crafting (and) JavaScript

JS (and) Crafting #5 – Web Share, Node 7.6, Automated Testing Strategy, Mentoring

This is JS (and) Crafting #5 - March 27th, 2017. Every Monday you will receive a hand-selected collection of links about JavaScript and how to craft better software. Let's get started ...


While talking about type inference, functional programming and alikes Nicole suggested this talk "The Future of Front-end Development: A comparison" to me. It's a run through the front-end world from JS, to TypeScript, Elm and on and on ... and it ends with a smiley matrix comparing them all :).

Web Share is a proposed web API to enable a site to share data it was implemented in Chrome in October 2016. Phil tried it out and shares his experiences in a post he released lately.

Node 7.6 Brings Default Async/Await Support. Well, the latest version is already 7.7.4. Anyways, I think it needs to be said "async/await is not considered experimental anymore". This will make writing and especially reading async code much easier, but also easier to add hard-to-find bugs :).


In Automated Testing Strategy for a Microservices Architecture Emily Bache writes about "the evolution of our automated end-to-end system tests". Finally we are in the age where we all agree that tests are code just like any other and it's worth to make it "faster and easier to debug, as well as having less test code to maintain". Amen :).

[Benjamin links][benjamin-tweet] to an "awesome list of things, tips to consider when mentoring people". The link simply points to a [list of tweets][mentoring-tweets], or moments as twitter calls them where people share experience mentoring. [benjamin-tweet]: https://twitter.com/benjamin/status/845216054360133632 [mentoring-tweets]: https://twitter.com/i/moments/844243031775617024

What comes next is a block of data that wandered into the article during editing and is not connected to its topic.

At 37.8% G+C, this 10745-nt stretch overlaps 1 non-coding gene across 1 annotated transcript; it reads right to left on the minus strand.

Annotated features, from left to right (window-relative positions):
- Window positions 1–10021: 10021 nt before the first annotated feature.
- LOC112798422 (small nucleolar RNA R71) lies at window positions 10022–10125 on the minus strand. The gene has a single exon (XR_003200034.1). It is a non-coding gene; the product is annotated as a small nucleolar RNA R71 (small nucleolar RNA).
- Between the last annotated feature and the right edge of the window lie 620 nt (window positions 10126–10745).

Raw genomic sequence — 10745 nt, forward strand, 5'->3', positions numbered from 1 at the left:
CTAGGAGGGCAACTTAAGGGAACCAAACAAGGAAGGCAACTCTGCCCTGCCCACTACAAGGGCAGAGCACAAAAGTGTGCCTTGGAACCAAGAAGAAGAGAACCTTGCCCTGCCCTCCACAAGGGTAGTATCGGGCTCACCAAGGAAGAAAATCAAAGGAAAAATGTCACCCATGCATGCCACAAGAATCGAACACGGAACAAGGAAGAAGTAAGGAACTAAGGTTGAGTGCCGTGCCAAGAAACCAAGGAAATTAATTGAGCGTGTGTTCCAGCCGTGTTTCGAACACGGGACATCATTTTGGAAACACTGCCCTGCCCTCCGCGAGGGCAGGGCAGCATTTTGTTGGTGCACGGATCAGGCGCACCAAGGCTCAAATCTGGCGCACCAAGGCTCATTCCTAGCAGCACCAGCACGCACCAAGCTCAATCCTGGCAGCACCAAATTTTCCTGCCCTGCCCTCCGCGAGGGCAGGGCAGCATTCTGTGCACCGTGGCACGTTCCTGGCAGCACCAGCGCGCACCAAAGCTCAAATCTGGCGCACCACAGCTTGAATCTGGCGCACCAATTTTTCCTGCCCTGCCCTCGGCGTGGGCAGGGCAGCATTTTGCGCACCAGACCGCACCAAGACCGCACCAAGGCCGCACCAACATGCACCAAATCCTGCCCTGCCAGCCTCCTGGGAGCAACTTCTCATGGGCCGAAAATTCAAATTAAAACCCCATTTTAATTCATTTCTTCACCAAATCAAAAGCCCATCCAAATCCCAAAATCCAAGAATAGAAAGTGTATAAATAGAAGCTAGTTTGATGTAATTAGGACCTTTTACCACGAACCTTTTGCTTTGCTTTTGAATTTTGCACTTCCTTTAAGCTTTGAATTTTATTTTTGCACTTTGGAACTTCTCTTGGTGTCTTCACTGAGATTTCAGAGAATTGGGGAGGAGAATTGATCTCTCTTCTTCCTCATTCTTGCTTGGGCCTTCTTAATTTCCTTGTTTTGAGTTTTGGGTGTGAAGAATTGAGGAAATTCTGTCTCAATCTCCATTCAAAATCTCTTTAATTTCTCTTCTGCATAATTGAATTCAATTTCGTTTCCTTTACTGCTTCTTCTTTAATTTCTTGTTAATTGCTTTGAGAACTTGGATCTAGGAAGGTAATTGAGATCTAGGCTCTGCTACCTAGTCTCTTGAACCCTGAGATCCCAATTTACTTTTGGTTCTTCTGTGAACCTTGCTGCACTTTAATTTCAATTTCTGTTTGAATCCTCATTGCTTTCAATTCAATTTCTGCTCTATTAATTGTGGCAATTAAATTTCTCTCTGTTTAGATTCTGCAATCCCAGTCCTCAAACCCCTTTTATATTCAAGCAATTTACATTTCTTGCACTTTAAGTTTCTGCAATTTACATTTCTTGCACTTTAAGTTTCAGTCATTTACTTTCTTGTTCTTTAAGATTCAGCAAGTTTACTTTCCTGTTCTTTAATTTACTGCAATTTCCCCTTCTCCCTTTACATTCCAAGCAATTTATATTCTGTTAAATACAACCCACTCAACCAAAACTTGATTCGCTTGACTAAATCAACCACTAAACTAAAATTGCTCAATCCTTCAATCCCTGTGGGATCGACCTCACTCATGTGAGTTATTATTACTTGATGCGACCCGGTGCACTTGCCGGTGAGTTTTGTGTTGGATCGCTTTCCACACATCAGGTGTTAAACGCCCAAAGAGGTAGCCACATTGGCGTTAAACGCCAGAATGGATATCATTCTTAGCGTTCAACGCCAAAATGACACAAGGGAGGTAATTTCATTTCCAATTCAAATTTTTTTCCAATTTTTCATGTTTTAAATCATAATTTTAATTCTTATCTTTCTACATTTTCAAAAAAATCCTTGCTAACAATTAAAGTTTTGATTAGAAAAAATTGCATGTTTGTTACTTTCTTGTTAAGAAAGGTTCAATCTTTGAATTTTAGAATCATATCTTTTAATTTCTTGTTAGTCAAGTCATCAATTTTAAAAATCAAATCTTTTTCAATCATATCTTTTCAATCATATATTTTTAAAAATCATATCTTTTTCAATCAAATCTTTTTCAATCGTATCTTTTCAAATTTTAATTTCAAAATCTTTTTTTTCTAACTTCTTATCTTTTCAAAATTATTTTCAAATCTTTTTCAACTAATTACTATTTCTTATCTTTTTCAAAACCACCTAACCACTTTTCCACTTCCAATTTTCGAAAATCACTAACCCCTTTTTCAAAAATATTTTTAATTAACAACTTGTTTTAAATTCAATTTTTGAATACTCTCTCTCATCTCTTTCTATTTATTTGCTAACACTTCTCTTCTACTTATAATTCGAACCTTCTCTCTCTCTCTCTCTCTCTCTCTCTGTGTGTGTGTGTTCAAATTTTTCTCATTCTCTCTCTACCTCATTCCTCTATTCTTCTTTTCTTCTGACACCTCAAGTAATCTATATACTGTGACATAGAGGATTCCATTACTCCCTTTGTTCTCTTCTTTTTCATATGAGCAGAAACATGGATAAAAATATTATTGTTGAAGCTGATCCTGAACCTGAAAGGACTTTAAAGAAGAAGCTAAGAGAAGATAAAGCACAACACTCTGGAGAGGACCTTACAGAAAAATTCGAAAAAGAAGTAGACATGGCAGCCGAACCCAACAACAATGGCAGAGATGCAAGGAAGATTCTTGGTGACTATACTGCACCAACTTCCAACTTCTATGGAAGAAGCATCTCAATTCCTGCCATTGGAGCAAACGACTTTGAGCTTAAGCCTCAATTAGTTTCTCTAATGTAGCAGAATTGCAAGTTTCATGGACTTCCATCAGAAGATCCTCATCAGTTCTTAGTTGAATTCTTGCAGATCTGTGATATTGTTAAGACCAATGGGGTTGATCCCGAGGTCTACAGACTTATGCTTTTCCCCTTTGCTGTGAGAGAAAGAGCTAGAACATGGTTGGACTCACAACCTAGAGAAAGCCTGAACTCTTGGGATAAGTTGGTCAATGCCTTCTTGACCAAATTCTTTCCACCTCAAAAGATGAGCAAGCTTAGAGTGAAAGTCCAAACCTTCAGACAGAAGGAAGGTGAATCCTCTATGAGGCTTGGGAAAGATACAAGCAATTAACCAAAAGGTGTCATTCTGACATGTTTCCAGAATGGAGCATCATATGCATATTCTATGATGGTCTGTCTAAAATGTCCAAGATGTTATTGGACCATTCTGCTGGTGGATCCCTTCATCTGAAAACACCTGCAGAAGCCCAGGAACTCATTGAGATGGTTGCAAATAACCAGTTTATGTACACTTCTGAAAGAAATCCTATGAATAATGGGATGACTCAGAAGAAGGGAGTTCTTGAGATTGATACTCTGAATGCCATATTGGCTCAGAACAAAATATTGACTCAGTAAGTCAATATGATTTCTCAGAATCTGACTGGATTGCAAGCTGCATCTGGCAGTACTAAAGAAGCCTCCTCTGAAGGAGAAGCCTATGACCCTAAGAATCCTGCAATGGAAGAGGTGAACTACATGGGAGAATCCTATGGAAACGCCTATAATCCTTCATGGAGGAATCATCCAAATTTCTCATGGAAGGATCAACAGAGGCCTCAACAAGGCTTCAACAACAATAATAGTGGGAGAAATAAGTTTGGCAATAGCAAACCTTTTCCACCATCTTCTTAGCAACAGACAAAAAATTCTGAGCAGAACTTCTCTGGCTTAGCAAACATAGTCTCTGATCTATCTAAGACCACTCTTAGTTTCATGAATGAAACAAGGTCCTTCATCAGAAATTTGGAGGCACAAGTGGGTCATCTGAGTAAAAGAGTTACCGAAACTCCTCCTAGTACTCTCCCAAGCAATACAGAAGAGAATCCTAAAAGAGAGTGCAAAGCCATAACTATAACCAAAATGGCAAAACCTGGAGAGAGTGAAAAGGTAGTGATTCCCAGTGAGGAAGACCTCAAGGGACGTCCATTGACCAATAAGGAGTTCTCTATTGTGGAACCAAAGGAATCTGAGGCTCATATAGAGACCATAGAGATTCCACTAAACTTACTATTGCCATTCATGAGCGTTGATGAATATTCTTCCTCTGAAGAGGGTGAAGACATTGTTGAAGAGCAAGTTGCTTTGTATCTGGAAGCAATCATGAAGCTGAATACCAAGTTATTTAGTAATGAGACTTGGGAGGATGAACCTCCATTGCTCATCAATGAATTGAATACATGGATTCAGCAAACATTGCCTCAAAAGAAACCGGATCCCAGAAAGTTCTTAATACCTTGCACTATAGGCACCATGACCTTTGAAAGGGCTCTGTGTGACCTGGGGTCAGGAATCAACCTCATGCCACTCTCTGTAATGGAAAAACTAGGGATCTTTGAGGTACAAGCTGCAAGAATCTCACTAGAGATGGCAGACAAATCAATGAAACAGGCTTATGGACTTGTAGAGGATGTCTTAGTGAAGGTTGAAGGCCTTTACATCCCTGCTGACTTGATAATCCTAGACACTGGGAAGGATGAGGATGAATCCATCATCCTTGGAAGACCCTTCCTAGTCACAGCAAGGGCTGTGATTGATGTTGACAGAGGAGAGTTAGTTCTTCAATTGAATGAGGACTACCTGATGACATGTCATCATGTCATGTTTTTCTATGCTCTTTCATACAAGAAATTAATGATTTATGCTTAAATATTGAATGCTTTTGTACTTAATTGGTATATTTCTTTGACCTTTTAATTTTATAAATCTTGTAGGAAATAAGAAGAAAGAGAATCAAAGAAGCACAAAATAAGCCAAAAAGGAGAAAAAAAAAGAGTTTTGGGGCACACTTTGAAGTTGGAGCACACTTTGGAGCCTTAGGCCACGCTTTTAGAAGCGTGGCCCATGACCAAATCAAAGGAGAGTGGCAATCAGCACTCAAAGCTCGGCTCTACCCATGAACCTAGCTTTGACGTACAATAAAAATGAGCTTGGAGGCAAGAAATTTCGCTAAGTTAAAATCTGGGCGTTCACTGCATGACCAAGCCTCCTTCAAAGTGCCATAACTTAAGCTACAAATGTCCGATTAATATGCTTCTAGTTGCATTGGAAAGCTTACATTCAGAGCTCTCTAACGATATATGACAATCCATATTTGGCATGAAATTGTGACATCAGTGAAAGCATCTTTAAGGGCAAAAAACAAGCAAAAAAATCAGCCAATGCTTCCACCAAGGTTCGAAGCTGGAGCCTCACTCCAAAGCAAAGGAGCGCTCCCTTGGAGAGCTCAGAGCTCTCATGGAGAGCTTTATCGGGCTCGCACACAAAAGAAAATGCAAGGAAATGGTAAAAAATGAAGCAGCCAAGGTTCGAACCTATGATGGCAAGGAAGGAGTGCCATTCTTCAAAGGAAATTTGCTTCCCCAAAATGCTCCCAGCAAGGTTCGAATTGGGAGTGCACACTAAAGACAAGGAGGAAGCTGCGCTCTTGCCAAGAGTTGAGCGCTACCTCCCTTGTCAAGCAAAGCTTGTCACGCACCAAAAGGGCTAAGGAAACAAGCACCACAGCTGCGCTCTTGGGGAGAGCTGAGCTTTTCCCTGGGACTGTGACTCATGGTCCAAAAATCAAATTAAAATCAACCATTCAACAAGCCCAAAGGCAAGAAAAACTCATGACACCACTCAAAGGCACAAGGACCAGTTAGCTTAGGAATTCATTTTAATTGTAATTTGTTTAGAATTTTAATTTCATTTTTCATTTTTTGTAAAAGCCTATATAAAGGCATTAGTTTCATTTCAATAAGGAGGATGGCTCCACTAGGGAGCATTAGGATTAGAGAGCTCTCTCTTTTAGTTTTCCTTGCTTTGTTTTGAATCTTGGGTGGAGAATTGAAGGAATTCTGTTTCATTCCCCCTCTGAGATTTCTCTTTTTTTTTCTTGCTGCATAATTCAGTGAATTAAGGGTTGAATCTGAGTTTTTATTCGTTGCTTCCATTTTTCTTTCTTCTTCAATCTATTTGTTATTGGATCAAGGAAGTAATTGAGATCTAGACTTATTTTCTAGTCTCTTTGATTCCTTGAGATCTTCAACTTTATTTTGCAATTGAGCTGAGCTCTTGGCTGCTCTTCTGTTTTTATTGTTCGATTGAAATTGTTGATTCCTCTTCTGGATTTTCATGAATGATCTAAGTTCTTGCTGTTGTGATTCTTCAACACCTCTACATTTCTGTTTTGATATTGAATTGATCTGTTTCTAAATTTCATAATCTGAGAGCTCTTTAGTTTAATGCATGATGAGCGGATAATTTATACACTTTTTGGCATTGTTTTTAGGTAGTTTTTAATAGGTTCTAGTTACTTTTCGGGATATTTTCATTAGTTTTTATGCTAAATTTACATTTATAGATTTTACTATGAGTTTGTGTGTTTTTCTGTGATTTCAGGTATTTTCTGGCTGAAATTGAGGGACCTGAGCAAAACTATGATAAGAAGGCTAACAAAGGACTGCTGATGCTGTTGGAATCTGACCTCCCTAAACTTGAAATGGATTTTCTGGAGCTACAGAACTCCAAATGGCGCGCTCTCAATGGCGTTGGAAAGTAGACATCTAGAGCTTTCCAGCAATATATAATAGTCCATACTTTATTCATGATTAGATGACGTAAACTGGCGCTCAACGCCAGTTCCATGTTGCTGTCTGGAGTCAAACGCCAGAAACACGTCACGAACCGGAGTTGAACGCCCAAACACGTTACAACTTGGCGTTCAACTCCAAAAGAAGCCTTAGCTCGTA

Curry On, a new and unusual non-profit conference focused on programming languages & emerging challenges in industry, which will take place in Barcelona, still has it's call for presentations open until the 14th April.

Animista is a helper for generating CSS animations. Nicely sorted by different animations such as scale, rotate, flip, slide and the ability to manually adjust each. It's kind of a wysiwyg animation generator. And it's that useable and simple that even I understood it right away.

It was just a tiny twitter conversation that gave me food for thought for days. What about you? It went like this: First was tweeted that "there are many educators in React community but almost none send PRs to the docs." and it got answered that "Most time I spend on sth has to 'pay' in some way". Two sides of the same medal? Feel free to give it some thought.